While that’s the god draw for this deck, it regularly opens with explosive draws. It’ll be crushed by a “real” Vintage deck like Oath of Druids, but it’s a blast to play otherwise.

Turn One: Forest, Elvish Spirit Guide -> Sakura-Tribe Elder -> Forest

Turn Two: Forest, Troll Ascetic, Rancor

Turn Three: Rancor, Rancor, attack with an untargetable 9/2 regenerator. Watch opponent go, “Damn, I’m screwed.”

If you’re looking for something a bit more aggro-combo, I like this current deck I’m playing:

Savannah’s Revenge, by njx
//Creatures: 29
4 Birds of Paradise
4 Watchwolf
4 Selesnya Guildmage
4 Anurid Brushhopper
4 Loxodon Hierarch
4 Mystic Enforcer
2 Tolsimir Wolfblood
1 Reya Dawnbringer
1 Akroma, Angel of Wrath
1 Karmic Guide

//Spells: 7
3 Survival of the Fittest
4 Swords to Plowshares

//Mana: 24
4 Wooded Foothills
4 Savannah
4 Temple Garden
4 Brushland
4 Plains
4 Forest

It’s not the best type of this deck I’ve ever built, but it’s the most fun aggro-combo deck I’ve played to date. The addition of Tolsimir Wolfblood has allowed me to build this as a straight W/G deck. Most of the creatures I list are rare, but this deck works well with the standard stable of common/uncommon Green critters. Basking Rootwalla is particularly good when paired with Survival of the Fittest, as you can chain them out repeatedly thanks to Survival’s interaction with Madness. Likewise, the threshold-loving Werebear and dredgable green creatures also interact well with this strategy.

This deck plays out multiple ways. You can go for straight Beatdown, using Survival to fetch your most powerful creatures each turn, culminating in the double-Crusade known as Mr. Wolfsblood. You also can play Reanimator, dumping Akroma and Reya into the bin for Karmic Guide to reanimate. You can alternatively, simply chain Survival searches until you reach threshold for your Mystic Enforcer.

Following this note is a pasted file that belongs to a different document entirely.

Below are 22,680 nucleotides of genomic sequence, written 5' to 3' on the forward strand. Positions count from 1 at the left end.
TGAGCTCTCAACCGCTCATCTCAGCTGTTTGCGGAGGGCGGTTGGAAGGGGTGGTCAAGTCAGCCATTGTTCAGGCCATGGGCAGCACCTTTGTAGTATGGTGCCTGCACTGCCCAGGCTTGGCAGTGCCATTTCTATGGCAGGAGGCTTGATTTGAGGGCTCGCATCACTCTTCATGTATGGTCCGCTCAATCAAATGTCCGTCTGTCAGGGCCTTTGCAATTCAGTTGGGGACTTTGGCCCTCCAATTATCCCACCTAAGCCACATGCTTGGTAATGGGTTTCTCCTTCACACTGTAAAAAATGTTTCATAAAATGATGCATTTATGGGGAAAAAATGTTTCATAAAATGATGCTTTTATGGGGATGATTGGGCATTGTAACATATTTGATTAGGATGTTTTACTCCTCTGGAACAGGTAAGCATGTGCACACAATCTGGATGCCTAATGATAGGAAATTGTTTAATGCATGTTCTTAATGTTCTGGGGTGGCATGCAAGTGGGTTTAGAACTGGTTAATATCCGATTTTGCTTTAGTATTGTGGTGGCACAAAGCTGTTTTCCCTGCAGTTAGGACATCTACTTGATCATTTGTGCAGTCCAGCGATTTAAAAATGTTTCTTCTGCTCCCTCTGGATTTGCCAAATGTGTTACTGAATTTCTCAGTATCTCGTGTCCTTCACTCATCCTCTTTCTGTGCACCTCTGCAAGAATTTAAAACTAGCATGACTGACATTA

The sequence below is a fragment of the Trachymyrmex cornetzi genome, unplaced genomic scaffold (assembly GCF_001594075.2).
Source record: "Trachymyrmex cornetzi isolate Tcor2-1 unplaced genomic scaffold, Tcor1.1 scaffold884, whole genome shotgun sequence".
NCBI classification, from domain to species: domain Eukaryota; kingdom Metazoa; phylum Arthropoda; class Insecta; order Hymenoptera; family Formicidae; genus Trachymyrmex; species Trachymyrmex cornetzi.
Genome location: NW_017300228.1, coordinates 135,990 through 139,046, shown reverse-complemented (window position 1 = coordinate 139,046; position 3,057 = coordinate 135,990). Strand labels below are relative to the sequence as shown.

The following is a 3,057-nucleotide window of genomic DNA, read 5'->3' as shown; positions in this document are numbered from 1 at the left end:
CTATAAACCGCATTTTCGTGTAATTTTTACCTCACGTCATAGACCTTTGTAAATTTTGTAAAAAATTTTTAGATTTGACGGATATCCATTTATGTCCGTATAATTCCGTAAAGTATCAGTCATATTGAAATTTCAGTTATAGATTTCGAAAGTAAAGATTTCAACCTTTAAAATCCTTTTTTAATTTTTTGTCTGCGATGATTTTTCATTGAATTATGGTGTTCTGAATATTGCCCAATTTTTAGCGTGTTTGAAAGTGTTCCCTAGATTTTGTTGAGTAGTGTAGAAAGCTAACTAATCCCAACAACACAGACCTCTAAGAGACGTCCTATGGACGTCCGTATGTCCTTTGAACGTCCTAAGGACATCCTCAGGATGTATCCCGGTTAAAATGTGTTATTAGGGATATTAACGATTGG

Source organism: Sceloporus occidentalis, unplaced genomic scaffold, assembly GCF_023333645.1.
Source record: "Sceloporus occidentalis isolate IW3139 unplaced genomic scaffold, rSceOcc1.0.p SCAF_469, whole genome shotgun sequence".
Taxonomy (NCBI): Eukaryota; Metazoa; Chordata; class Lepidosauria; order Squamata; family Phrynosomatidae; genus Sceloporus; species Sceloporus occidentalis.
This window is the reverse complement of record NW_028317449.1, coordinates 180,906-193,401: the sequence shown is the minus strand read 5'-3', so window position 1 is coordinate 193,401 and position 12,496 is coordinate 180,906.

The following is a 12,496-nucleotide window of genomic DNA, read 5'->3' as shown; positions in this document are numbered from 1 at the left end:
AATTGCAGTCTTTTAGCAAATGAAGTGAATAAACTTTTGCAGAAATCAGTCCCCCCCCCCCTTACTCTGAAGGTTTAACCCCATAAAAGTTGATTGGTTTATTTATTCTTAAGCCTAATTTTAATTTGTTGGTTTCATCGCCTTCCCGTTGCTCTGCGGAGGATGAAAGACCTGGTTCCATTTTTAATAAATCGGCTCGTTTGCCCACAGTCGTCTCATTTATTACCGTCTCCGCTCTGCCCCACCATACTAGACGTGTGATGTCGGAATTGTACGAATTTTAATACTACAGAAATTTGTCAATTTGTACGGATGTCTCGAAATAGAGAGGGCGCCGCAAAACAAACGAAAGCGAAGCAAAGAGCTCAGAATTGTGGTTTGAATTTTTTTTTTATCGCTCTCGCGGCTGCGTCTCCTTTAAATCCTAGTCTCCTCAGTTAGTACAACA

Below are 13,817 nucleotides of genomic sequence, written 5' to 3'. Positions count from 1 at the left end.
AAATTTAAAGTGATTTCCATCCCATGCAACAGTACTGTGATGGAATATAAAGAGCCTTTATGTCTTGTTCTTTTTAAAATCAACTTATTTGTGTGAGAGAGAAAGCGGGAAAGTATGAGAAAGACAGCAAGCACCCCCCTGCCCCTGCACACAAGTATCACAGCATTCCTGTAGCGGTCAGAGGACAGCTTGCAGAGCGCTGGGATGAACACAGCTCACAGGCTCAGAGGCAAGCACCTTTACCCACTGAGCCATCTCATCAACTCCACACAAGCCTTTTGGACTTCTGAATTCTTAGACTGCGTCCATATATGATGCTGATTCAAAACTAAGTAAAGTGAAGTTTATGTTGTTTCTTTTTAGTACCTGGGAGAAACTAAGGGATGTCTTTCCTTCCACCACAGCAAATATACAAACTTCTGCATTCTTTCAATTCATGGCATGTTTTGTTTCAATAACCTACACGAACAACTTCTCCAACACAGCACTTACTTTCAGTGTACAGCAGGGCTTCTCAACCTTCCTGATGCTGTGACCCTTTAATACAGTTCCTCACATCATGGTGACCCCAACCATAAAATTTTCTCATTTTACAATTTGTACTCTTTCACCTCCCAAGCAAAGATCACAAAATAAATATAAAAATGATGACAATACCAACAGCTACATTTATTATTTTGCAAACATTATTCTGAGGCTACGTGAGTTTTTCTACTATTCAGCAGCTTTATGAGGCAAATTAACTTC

Last, but certainly not least, I’ll leave you with my most evil deck of all:

Wizards, by njx
//Creatures: 28
4 Stormscape Apprentice
4 Meddling Mage
4 Thought Courier
4 Voidmage Prodigy
4 Patron Wizard
3 Temporal Adept
3 Azami, Lady of Scrolls
2 Jushi Apprentice

//Spells: 8
4 AEther Vial
4 Standstill

//Mana: 24
4 Flooded Strand
4 Polluted Delta
4 Tundra
12 Island

The only glaring omission from the deck is Force of Will, but I left it out in favor of the tribal theme. Wizards is already an infuriating deck to play against.

The basic plan for this deck is demonstrated by the following opening: Start with a first turn AEther Vial, follow it with a second turn Standstill (using Vial to play Stormscape Apprentice), and then sit on the Standstill until A) your opponent plays a spell, netting you cards, or B) you put Patron Wizard and/or Azami into play, making your opponent cry in frustration.

Patron Wizard is eeeeevil. It turns every one of your creatures into a one-way Sphere of Resistance. If you can keep dropping more Wizards than they have lands, it will be difficult for your opponent to make a single play.

If your opponent does nothing, they lose. You will eventually build up insurmountable card advantage through Azami and Jushi Apprentice — or keep their board locked with Temporal Adept. Eventually, you will be able to attack with ten or so two power creatures, sealing the game. It’s also not too difficult to flip Jushi Apprentice late in the game – and if you do, it’s pretty easy to deck someone.

Stormscape Apprentice and Temporal Adept help you control the board. Note: If you build a sideboard for this deck, be sure to include Stern Proctor and Minamo Scrollkeeper. They will help you address your concerns about artifacts/enchantments and weenie rushes, respectively. Also note that your casual friends will probably refuse to play with you ever again if you insist on bringing this deck to the table more than once.

Anyhooch, you’ve been great once again. See you tomorrow for the last installment of my daily series!

-Nathan J